The Military LAND Act was included as section 2816 of H.R 4435 Defense Authorization Bill. In effect this bill would allow federal agencies to block National Register listings and rescind National Register listings on the basis of national security.
The Military LAND Act was introduced by Darrel Issa (R- CA) House Government Oversight and Governmental Reform Committee Chairman. The bill would amend the National Historic Preservation Act (NHPA) of 1966 to allow federal agencies to block and rescind the listing of federal properties on the National Register of Historic Places, National Historic Landmarks (NHL), and on the World Heritage List for national security reasons. In addition, it creates a new requirement of Congressional review that would unfairly politicize the process of evaluating historic significance. The House of Representatives passed H.R 4435 including the Military Land Act by a vote of 325-98 and it was introduced in the Senate.
A joint agreement was reached by the House and Senate Armed Services Committee on NDAA that explicitly does not include the Military LAND Act. The agreement still needs to be approved by the full House and Senate, but this represents a huge victory for preservationists. We will keep you posted as more information becomes available.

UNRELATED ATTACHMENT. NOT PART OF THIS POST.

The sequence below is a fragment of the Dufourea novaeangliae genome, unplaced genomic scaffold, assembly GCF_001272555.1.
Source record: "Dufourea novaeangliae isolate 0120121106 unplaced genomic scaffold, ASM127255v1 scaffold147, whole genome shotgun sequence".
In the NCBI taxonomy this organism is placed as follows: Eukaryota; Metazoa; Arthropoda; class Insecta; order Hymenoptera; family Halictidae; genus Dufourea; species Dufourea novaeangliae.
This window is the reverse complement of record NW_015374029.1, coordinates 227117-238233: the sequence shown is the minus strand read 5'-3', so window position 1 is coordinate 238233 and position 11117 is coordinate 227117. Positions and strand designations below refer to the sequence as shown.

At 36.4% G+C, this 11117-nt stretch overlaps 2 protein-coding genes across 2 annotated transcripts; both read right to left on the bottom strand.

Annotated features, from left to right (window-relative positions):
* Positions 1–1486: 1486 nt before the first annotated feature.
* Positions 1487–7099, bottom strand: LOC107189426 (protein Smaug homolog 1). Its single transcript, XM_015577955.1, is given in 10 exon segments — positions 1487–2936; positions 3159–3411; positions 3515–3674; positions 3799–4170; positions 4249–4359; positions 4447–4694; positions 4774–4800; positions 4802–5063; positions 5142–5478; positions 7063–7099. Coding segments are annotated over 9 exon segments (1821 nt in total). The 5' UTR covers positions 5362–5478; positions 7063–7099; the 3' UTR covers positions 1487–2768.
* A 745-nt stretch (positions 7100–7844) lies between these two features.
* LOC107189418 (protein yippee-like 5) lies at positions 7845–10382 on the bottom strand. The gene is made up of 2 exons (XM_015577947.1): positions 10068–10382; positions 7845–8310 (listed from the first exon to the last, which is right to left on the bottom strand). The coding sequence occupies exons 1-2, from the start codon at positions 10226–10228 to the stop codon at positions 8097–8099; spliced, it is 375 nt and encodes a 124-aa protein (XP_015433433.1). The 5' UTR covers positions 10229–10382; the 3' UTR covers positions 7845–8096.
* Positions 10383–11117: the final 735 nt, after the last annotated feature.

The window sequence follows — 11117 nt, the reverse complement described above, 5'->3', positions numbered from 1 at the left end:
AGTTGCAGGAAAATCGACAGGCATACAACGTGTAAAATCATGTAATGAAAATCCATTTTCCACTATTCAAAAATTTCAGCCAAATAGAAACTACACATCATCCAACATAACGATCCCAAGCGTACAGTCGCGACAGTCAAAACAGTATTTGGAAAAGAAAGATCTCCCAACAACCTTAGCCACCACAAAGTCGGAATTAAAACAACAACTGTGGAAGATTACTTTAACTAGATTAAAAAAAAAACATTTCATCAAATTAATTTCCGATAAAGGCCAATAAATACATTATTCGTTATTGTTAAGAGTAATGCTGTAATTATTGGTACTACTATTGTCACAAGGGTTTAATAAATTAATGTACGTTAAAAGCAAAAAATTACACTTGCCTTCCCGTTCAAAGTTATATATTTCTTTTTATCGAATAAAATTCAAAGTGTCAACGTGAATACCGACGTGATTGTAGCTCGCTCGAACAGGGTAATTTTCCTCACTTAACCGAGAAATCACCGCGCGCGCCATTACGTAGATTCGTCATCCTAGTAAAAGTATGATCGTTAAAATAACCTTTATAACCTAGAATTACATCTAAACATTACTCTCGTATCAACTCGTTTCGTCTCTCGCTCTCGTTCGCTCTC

Why Oppose the Military LAND Act?
The Department of Defense (DOD) , National Park Service (NPS), and the Advisory Council on Historic Preservation (ACHP) all believe this legislation is unnecessary. During Natural Resources Committee consideration of the Military LAND Act, Democratic members of the Committee opposed the Military LAND Act. The DOD and the NPS testified against the bill. The NPS in its testimony stated “The Department is unaware of specific cases where National Register, NHL, or World Heritage List designations have adversely affected national security.”
The Military LAND Act undermines the NHPA and has the potential to unfairly politicize the listing of historic resources the National Register. The NHPA provides the direction and tools to protect our historic resources and, importantly, sets up a clear process of consideration of our historic heritage. Federal, state, and local governments use the NHPA to identify, preserve and protect our historical, architectural, archeological and cultural resources. The National Register of Historic Places is currently comprised of more than 88,000 listings. For the reason of national security, the Military LAND Act would allow for the expedited removal of federal properties from the National Register. This includes some of most treasured public buildings.
Listing a property or determining the eligibility of a property for the National Register does not limit a federal agencies authority. Section 2816 wrongly raises alarm that designation of historic sites weakens the authority of federal agencies to protect our national security. There is nothing that imposes any legal constraint on federal agencies to protect the interests of national security. In fact there are many examples in which Military and Federal Agencies have demolished or made non-historic changes to historic properties. For example the Pensacola Naval Air Station, a NHL, demolished instead of repairing 33 historic structures after Hurricane Ivan hit 2004.